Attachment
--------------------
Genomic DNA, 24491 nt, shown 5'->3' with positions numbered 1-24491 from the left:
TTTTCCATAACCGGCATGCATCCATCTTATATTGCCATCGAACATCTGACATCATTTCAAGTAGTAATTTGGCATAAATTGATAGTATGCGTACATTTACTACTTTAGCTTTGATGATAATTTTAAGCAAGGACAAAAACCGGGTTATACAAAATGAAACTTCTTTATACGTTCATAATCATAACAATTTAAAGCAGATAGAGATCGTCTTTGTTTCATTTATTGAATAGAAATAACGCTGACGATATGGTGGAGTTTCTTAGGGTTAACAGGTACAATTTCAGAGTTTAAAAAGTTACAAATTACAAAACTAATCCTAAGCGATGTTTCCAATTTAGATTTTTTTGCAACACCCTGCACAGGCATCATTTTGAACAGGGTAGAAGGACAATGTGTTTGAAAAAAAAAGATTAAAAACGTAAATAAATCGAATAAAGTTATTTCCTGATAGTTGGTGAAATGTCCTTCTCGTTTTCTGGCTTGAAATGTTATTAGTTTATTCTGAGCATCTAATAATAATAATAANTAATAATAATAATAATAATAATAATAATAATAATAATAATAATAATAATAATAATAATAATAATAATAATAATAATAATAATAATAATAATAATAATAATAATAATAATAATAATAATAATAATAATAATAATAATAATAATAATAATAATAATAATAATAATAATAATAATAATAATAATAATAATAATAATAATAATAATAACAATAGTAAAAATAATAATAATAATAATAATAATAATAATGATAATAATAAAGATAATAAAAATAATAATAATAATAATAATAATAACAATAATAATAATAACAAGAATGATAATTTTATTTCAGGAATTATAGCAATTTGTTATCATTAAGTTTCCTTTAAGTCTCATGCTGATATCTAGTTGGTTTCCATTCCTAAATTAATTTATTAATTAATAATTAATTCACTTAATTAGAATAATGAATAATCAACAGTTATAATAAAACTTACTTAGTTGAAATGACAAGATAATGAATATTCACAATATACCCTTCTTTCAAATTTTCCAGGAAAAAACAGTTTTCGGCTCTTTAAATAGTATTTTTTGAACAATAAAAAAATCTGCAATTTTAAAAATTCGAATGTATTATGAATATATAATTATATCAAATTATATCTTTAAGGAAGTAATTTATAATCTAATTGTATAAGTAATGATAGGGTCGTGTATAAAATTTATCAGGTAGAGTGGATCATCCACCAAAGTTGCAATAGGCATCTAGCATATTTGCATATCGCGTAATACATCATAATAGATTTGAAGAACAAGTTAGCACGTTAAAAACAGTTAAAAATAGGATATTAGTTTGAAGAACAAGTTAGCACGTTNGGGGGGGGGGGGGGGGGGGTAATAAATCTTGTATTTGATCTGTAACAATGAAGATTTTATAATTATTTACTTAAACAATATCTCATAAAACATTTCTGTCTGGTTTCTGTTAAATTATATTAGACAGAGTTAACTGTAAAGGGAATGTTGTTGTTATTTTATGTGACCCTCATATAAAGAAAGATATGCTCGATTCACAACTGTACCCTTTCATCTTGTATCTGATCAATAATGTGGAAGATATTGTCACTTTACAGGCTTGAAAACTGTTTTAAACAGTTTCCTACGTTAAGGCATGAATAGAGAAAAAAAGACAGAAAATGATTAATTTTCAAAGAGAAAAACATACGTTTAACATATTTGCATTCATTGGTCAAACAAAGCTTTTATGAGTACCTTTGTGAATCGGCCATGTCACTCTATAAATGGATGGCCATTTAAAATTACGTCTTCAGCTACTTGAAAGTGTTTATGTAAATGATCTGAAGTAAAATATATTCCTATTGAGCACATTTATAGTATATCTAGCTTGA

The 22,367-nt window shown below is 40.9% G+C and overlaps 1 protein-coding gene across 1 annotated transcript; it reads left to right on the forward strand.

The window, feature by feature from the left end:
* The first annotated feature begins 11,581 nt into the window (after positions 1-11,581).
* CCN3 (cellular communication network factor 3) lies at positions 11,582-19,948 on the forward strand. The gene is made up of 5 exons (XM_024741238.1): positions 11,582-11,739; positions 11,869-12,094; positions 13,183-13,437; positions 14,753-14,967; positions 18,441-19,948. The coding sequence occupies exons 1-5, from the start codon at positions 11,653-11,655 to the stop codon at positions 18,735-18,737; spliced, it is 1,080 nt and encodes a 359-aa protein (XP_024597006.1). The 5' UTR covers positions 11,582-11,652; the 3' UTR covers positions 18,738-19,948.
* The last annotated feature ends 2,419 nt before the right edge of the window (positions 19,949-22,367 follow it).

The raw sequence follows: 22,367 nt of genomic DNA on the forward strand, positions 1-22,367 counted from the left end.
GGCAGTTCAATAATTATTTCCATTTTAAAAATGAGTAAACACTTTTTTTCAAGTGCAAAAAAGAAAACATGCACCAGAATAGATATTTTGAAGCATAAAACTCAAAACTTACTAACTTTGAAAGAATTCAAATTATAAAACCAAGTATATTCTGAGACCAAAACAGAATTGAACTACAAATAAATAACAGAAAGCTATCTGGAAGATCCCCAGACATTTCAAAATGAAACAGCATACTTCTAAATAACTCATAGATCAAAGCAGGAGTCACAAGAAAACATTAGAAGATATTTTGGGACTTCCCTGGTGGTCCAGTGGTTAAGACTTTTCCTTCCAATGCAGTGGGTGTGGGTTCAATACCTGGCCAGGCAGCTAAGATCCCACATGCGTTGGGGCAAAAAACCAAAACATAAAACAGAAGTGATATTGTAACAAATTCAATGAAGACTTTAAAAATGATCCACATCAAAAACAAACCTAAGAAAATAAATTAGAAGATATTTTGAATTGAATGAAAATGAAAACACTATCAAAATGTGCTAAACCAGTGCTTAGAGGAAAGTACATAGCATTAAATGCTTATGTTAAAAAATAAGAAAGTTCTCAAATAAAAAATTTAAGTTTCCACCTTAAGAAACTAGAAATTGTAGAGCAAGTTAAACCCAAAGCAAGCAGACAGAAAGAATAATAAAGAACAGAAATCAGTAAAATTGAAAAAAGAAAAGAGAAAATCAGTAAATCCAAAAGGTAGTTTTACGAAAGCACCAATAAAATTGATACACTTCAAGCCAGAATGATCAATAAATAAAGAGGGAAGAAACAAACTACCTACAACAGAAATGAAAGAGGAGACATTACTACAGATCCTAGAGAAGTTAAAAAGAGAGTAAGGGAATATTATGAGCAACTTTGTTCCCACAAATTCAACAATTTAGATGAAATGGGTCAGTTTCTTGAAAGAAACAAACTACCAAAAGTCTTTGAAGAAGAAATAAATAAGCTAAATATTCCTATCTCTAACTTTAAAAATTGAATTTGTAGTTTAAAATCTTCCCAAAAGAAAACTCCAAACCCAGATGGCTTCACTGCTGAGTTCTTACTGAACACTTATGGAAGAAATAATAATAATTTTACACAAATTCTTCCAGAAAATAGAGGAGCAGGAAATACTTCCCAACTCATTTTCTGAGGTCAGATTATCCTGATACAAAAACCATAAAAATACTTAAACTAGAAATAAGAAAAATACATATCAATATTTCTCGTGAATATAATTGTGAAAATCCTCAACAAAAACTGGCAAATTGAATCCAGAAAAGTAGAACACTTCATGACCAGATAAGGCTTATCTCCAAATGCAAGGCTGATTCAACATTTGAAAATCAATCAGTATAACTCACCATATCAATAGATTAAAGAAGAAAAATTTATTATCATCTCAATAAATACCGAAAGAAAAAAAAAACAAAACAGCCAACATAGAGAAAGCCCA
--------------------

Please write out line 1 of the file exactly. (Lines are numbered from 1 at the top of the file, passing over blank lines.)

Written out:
Genomic DNA, 24491 nt, shown 5'->3' with positions numbered 1-24491 from the left: